April 27, 2015 Update: Imagine an executive who fires off a revealing confidential letter to her lawyer and, on further inquiry, an adversary learns that the executive hand-wrote the letter and her secretary typed it up and sent it. Think the letter is still privileged? I don’t have any Minnesota case law in hand but I think the answer is “yes” and I think it is not even a close call. But many cases do hold that, “In general, the presence of a third party at a communication between counsel and client is sufficient to deprive the communication of confidentiality.”
I think the point here is that the secretary is not really a “third party.” I expect courts would almost universally hold that the secretary is an agent of the client, that is, the executive. So the secretary’s access to the communication does not constitute a waiver of the attorney-client privilege between the executive and her lawyer.
When is a “third person” a “third party” as opposed to “an agent“?
What if the facts above are the same but we replace “the secretary” with “the executive’s best friend”? And what if the best friend is not simply functioning as a secretary but more as a best friend? What if the best friend is actually “calling the shots” or directing the lawyer to do things (based on his understanding of the interests and objectives of his close friend, “the client”)? I think it is maybe a little bit harder to call the “best friend” the “an agent” of the executive. Still privileged? Some courts have held that the question is whether “the third party is a person to whom disclosure of confidential attorney–client communications is necessary to advance the representation…” If so, the disclosure will not waive the privilege. That would seem to make the secretarial role within the privilege, but what about the case of the best friend?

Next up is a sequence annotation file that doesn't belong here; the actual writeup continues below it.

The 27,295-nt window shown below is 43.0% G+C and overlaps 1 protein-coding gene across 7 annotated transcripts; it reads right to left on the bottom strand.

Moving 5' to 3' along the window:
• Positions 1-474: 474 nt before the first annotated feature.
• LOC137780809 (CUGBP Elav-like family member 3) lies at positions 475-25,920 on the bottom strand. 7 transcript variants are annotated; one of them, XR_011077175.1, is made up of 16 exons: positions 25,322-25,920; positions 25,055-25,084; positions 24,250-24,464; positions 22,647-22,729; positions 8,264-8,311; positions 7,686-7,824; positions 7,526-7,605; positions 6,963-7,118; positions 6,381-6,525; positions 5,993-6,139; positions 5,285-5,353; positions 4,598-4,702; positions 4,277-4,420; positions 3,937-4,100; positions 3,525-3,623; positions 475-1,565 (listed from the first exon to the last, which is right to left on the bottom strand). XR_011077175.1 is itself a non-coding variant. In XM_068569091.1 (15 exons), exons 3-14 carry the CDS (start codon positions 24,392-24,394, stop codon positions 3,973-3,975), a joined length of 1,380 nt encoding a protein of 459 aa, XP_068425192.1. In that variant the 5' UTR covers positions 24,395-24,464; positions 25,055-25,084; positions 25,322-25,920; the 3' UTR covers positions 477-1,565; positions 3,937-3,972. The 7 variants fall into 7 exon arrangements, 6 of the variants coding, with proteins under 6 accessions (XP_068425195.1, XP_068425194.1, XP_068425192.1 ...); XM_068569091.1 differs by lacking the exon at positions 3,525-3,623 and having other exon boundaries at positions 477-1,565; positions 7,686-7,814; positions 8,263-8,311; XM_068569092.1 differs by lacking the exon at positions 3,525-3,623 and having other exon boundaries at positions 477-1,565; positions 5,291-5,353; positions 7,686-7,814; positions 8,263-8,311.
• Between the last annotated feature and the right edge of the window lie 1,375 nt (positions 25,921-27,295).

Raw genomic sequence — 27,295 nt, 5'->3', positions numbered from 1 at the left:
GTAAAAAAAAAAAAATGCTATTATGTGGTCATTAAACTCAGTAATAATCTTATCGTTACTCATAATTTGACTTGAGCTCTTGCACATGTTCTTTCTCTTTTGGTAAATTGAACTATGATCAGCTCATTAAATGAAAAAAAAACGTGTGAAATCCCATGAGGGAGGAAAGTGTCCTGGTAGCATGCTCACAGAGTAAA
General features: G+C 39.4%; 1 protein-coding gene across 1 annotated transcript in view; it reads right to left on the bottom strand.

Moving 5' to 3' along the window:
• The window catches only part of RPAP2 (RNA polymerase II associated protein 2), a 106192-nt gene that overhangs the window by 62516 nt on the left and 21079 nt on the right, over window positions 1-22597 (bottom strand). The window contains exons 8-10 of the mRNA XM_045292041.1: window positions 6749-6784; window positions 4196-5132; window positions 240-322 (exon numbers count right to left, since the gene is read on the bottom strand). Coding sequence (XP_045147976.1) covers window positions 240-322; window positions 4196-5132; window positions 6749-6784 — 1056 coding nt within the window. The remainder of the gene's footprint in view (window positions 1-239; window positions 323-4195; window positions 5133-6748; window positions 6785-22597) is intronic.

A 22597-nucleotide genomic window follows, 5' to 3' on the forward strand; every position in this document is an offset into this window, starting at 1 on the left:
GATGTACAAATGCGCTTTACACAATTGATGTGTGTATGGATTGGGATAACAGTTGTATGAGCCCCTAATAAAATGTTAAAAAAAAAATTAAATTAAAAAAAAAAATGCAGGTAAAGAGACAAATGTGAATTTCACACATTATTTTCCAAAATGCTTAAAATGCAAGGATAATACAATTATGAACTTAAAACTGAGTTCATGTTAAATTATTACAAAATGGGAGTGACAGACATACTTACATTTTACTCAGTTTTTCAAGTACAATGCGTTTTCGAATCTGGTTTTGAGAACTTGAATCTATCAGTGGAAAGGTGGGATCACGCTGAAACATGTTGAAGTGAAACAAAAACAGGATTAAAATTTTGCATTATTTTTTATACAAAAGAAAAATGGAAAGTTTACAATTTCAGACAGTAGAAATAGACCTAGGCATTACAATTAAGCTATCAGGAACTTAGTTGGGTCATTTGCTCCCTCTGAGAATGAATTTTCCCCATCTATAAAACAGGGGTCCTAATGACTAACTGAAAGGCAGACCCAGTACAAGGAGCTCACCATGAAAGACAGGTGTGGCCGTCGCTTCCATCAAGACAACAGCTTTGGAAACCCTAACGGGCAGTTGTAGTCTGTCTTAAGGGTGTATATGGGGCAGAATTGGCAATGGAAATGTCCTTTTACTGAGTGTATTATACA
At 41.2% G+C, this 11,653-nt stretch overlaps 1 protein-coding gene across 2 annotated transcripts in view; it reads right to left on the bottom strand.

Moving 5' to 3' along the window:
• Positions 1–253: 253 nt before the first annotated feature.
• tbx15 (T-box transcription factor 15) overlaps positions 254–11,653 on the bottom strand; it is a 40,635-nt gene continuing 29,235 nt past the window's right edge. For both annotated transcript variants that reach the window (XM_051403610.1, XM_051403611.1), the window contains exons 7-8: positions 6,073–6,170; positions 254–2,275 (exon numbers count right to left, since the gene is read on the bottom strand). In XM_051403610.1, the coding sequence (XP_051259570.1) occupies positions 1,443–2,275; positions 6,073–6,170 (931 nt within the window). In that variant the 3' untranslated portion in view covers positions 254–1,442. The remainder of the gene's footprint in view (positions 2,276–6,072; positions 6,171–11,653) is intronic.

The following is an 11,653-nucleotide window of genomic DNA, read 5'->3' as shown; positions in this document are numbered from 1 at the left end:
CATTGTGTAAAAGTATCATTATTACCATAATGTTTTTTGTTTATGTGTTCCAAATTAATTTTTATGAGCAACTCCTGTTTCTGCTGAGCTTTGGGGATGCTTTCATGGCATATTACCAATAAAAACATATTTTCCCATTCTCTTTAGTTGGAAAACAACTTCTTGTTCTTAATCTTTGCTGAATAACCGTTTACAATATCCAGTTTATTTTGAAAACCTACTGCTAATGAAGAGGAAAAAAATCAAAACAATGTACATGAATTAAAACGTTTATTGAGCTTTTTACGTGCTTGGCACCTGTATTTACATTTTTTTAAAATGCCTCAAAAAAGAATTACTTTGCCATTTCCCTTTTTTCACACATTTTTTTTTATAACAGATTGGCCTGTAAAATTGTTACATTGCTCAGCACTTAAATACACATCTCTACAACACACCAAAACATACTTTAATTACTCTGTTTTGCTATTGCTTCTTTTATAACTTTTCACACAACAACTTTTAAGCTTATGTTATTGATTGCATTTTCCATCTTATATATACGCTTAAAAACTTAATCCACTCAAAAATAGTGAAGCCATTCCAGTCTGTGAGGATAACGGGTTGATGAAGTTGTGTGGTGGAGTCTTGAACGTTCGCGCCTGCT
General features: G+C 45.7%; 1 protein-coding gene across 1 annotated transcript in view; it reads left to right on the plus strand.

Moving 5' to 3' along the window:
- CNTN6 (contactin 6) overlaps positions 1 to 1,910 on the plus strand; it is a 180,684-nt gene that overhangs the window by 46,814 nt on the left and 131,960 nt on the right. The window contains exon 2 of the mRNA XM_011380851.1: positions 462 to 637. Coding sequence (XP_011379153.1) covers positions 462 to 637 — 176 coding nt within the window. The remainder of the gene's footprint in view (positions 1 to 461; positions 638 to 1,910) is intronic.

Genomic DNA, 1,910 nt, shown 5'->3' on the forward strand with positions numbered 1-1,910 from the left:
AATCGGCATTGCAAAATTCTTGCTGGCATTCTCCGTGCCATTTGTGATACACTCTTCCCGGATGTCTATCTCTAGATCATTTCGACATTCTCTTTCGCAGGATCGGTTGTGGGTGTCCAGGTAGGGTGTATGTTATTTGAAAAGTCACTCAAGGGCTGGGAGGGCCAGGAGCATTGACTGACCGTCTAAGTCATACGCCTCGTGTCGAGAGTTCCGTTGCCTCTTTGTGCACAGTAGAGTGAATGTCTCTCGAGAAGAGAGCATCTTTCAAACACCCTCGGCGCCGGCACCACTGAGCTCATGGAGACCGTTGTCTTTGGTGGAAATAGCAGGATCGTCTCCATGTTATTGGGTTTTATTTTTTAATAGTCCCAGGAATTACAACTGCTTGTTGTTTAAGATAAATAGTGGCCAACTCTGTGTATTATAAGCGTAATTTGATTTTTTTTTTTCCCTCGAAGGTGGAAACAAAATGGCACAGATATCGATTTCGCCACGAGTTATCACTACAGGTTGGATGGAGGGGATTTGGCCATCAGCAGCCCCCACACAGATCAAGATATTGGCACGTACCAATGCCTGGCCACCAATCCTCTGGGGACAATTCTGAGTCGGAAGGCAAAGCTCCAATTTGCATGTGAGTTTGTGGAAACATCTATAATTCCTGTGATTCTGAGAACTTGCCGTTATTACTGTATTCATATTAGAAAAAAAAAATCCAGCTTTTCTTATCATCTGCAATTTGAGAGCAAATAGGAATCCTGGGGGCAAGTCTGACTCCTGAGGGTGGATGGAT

These issues are now being considered in an audacious (some would say outrageous) on-going battle in Hennepin County District Court described in earlier posts (set out after the break). (Some are outraged by one side. Some by the other side.)
For 30+ years, Defendant Jeff Nielsen in the Bohnen v. Dorsey & Whitney, LLP, et al. lawsuit, has had a confidante, Tim Nelson. Nelson was tasked by Nielsen to talk to Nielsen’s lawyers on Nielsen’s behalf. The question pending before the Court is whether Nielsen can invoke the attorney-client privilege to shield from discovery communications between Nelson and Nielsen’s lawyers. (Here is the plaintiff’s “letter brief.” Here is Mr. Nielsen’s affidavit in which he makes his case to keep the privilege.) To make this fact pattern just a tiny bit more complicated, note that Mr. Nielsen does not have an email account but he runs things through his son’s email account (see Affidavit at Para. 12) or maybe it is just “an account [his] son set up for [Nielsen] in 2010 under [Nielsen’s son’s] name…” (THANKS DAD!) So there’s another conduit to think about, not just Nielsen to lawyers via Nelson…